Type of Document Dissertation Author Greer, Beau Kjerulf Author's Email Address firstname.lastname@example.org URN etd-07052006-174614 Title The Effects of Branched-Chain Amino Acid Supplementation on Indirect Indicators of Muscle Damage and Performance Degree Doctor of Philosophy Department Nutrition, Food, and Exercise Science, Department of Advisory Committee
Advisor Name Title Emily Haymes Committee Chair Penny Gilmer Committee Member Robert Moffatt Committee Member Keywords
- Muscle Damage
- Branched-chain Amino Acids
Date of Defense 2006-06-09 Availability unrestricted AbstractABSTRACT
The purpose of this study was to determine whether branched-chain amino acid (BCAA) supplementation attenuates indirect indicators of muscle damage, lowers ratings of perceived exertion, and improves aerobic performance as compared to an isocaloric, carbohydrate (CHO) beverage or a non-caloric placebo beverage.
Nine, untrained males (VO2 max 36.26 ± 2.23 ml/kg/min) performed three 90-minute cycling bouts at 55% VO2 max followed by a 15-minute time trial. Metabolic data was collected every 15 minutes during the steady-state ride, and indirect muscle damage markers were assessed pre, post, 4-hours, 24-hours, and 48-hours post-exercise. Pre and post-exercise concentrations of the BCAA and glucose were also recorded. All blood markers were adjusted for plasma volume shifts.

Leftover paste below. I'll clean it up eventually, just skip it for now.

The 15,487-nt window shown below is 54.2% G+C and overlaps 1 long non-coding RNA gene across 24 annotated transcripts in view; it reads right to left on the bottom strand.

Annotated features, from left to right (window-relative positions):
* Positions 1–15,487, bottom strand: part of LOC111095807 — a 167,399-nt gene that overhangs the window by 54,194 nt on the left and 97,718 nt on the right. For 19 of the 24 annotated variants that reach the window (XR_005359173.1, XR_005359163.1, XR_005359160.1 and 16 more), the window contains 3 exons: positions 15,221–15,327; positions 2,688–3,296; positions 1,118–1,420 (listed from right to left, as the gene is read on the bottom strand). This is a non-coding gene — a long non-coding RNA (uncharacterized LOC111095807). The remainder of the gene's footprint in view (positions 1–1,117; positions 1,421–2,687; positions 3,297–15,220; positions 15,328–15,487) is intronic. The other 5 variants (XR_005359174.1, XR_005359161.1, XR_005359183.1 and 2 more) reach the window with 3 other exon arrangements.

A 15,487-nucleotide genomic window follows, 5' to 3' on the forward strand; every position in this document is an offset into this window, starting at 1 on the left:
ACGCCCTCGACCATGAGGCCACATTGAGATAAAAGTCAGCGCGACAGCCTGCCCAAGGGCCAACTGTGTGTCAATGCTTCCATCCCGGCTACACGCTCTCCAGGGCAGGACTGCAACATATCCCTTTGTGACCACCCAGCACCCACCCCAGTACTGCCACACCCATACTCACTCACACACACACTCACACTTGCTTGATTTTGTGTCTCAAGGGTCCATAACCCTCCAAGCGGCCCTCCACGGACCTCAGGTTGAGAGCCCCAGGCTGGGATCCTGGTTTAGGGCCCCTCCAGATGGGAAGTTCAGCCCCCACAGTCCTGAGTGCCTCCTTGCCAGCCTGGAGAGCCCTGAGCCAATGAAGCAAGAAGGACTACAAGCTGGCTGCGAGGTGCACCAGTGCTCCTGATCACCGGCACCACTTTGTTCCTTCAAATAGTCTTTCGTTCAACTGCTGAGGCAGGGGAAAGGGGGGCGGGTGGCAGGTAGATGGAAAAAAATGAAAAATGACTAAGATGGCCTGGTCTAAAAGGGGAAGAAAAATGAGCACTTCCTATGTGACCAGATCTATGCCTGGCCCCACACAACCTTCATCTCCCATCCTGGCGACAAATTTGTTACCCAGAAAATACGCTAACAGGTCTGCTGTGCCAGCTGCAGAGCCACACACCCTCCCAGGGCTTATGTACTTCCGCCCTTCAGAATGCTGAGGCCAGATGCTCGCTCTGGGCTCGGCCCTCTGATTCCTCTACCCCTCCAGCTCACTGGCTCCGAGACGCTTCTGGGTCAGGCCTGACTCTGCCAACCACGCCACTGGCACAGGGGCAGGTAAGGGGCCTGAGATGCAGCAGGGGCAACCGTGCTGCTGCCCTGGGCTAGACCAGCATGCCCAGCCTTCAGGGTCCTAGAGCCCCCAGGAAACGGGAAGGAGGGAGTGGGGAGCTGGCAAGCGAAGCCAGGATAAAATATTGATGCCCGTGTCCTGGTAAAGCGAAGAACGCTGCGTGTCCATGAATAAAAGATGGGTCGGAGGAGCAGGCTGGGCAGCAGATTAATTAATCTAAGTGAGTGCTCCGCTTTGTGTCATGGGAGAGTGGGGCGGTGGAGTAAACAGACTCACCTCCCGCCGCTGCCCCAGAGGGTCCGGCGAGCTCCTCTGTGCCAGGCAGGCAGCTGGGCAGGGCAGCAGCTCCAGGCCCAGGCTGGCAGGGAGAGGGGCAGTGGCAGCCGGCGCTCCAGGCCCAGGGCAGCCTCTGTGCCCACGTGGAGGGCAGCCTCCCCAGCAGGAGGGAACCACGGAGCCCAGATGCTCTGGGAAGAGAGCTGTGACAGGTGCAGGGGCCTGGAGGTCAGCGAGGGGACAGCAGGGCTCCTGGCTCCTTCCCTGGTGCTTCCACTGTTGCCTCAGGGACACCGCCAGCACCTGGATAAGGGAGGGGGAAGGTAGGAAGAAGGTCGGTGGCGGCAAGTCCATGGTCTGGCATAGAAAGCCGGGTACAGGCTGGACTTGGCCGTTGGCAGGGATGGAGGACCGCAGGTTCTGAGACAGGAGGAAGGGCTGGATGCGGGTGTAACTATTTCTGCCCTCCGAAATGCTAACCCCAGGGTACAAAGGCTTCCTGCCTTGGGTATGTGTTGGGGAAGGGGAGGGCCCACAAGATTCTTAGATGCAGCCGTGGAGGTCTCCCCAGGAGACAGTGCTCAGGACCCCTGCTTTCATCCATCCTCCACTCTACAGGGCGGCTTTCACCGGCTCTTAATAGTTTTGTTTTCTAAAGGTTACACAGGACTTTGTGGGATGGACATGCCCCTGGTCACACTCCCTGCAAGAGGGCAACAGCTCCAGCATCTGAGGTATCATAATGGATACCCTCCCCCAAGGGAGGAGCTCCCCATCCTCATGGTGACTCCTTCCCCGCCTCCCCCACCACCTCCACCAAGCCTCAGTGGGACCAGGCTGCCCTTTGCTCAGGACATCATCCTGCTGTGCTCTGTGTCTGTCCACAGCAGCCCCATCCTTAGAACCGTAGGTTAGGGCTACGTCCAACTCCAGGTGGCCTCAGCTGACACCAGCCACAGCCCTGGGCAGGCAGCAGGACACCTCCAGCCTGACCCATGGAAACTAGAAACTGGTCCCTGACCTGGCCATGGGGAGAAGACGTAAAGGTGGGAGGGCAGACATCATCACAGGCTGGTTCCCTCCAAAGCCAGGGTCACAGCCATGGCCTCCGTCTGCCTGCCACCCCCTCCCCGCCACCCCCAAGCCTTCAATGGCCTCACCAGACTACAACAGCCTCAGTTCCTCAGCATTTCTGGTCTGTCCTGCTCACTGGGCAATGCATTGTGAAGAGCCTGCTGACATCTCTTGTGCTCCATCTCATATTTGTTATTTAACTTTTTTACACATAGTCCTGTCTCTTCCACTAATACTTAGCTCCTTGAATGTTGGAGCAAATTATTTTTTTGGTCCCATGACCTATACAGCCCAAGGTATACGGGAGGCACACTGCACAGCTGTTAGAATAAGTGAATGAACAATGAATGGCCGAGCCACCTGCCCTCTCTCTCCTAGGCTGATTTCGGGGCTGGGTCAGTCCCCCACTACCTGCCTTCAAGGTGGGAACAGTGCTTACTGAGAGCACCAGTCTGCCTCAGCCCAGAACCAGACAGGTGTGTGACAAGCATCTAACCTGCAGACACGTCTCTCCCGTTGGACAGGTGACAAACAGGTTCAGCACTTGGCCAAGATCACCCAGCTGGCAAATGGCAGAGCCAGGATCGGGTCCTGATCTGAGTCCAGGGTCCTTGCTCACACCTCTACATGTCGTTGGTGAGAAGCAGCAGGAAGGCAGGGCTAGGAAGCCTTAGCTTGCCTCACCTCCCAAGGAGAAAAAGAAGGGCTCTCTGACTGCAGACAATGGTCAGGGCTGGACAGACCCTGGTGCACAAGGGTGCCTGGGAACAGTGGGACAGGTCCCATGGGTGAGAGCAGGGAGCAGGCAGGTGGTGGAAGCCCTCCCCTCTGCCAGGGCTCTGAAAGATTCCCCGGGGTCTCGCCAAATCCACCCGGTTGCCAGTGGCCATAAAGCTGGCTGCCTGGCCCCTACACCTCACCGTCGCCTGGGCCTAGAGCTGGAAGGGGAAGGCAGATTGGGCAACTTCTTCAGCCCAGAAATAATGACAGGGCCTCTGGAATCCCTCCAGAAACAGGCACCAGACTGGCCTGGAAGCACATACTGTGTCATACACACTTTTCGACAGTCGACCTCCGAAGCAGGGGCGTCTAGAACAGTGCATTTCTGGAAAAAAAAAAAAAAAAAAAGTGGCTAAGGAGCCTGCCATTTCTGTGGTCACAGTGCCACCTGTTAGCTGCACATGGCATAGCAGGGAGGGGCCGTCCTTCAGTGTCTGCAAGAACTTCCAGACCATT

There were no differences in dietary intake between trials for 3 days prior to exercise. Creatine kinase concentrations were significantly lower after the BCAA trial as compared to the placebo trial at 4, 24, and 48-hours post-exercise, as well as the CHO beverage at 24-hours post-exercise. Creatine kinase was lower in the CHO trial at the 24- and 48-hour time points as compared to the placebo trial. Lactate dehydrogenase concentrations were elevated in the placebo trial at 4-hours as compared to the BCAA trial. As compared to the alternate trials, ratings of perceived soreness were lower at 24-hours post-exercise, leg flexion torque was higher at the 48-hour time point, and plasma concentrations of the BCAA were elevated following the BCAA trial. Time-trial performance was improved in the CHO trial, and ratings of perceived exertion were lower at 75 and 90-minutes of exercise in the BCAA trial as compared to the placebo trial.
There were no significant condition x time differences for leg extension torque, VO2, ventilation, heart rate, RER, or energy expenditure. In addition, there was no order effect for creatine kinase, lactate dehydrogenase, leg flexion/extension torque, ratings of perceived soreness, or time trial performance.
The present data suggest that BCAA supplementation attenuates muscle damage during prolonged endurance exercise in unfit, college-aged males, but does not affect time trial performance. CHO ingestion improves time trial performance and attenuates post-exercise creatine kinase levels at 24-hours post-exercise as compared to a placebo beverage.
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